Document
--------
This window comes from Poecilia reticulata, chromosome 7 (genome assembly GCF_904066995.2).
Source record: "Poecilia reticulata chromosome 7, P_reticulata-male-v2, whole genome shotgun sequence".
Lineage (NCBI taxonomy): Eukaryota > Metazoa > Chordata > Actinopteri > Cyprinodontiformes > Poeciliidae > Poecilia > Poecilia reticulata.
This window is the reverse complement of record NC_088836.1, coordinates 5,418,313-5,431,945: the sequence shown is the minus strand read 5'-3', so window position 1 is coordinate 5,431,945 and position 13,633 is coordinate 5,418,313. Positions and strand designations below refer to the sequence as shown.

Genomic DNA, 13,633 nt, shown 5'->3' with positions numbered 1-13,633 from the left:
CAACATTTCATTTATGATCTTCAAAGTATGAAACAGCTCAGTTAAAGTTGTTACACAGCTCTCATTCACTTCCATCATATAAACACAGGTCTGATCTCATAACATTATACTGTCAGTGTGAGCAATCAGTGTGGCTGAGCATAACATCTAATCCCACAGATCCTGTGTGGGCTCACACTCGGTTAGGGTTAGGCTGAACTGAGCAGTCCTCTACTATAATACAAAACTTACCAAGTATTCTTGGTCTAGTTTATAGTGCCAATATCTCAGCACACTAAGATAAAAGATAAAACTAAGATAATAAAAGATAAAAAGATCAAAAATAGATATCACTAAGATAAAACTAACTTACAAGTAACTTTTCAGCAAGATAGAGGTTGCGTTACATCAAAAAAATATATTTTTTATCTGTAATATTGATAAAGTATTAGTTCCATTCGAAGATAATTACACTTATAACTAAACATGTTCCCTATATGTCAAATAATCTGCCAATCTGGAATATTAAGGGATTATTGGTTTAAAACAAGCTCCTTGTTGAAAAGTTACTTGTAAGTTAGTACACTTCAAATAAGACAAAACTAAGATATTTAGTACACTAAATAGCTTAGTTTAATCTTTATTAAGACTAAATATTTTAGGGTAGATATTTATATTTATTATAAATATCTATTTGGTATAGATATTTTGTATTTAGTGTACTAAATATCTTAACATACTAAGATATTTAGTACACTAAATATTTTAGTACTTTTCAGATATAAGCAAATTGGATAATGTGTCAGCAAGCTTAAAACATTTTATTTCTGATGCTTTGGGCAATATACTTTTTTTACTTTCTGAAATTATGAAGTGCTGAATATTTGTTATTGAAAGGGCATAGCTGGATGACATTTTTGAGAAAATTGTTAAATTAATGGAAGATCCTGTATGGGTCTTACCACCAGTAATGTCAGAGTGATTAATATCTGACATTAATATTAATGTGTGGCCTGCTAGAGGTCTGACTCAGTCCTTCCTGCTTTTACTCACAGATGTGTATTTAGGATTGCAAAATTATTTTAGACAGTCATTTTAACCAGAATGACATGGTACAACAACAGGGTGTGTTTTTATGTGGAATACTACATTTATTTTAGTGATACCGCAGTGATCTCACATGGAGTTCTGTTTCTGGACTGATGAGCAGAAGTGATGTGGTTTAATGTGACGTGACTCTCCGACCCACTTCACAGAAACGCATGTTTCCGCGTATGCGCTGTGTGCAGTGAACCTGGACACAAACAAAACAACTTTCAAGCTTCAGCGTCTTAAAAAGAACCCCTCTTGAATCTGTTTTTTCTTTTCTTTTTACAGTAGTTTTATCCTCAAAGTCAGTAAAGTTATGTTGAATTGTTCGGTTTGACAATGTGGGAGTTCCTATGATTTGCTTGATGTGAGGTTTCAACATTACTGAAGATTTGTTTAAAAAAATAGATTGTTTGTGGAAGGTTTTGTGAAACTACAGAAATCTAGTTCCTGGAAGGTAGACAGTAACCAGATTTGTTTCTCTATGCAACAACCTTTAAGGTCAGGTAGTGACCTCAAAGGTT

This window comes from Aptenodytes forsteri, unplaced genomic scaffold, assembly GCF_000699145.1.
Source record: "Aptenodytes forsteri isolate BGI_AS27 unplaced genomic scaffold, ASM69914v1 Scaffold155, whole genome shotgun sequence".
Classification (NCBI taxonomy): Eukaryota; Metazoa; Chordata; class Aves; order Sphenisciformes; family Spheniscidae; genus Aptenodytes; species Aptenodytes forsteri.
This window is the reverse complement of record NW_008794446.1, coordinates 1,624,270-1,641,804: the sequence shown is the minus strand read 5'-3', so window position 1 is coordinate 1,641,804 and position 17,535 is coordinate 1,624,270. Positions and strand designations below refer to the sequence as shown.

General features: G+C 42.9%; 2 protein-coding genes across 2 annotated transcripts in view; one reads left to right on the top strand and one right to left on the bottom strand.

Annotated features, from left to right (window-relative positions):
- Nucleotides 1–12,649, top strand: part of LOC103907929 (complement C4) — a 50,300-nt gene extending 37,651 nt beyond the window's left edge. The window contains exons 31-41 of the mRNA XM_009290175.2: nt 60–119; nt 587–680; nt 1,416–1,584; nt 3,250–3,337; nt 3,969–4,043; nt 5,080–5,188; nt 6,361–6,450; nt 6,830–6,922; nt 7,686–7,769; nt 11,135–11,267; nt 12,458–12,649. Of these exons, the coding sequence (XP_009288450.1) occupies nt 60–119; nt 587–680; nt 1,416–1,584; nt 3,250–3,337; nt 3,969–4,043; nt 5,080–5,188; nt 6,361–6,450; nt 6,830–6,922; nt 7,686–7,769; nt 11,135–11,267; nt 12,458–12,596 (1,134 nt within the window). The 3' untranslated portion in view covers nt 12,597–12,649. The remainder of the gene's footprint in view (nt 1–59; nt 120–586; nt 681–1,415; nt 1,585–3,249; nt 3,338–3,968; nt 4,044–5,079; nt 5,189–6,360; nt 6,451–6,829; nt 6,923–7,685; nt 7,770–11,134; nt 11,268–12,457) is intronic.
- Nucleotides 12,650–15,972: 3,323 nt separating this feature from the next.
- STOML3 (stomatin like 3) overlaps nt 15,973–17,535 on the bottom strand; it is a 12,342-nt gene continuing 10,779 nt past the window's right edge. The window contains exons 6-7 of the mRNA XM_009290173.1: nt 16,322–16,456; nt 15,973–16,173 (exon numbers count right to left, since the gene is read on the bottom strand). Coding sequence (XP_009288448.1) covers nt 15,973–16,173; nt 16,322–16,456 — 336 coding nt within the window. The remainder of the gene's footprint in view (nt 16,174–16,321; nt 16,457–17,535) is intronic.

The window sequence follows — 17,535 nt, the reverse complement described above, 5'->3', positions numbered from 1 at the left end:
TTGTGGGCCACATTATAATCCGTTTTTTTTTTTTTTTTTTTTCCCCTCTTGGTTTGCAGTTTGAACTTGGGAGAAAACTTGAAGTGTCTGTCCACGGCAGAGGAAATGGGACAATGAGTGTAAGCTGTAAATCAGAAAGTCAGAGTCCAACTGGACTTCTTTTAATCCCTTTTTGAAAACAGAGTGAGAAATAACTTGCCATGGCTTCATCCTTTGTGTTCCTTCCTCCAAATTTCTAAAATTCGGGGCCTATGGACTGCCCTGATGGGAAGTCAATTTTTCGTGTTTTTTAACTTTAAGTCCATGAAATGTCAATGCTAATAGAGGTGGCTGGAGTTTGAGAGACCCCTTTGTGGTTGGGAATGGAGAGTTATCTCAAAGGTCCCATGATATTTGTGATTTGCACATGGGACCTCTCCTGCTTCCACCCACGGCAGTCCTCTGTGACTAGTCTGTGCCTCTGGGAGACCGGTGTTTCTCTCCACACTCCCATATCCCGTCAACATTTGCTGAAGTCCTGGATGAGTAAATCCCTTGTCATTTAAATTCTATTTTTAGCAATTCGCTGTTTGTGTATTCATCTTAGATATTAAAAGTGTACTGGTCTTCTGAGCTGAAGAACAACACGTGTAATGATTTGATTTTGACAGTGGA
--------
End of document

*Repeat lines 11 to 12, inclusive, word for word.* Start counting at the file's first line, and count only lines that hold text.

General features: G+C 42.9%; 2 protein-coding genes across 2 annotated transcripts in view; one reads left to right on the top strand and one right to left on the bottom strand.

Annotated features, from left to right (window-relative positions):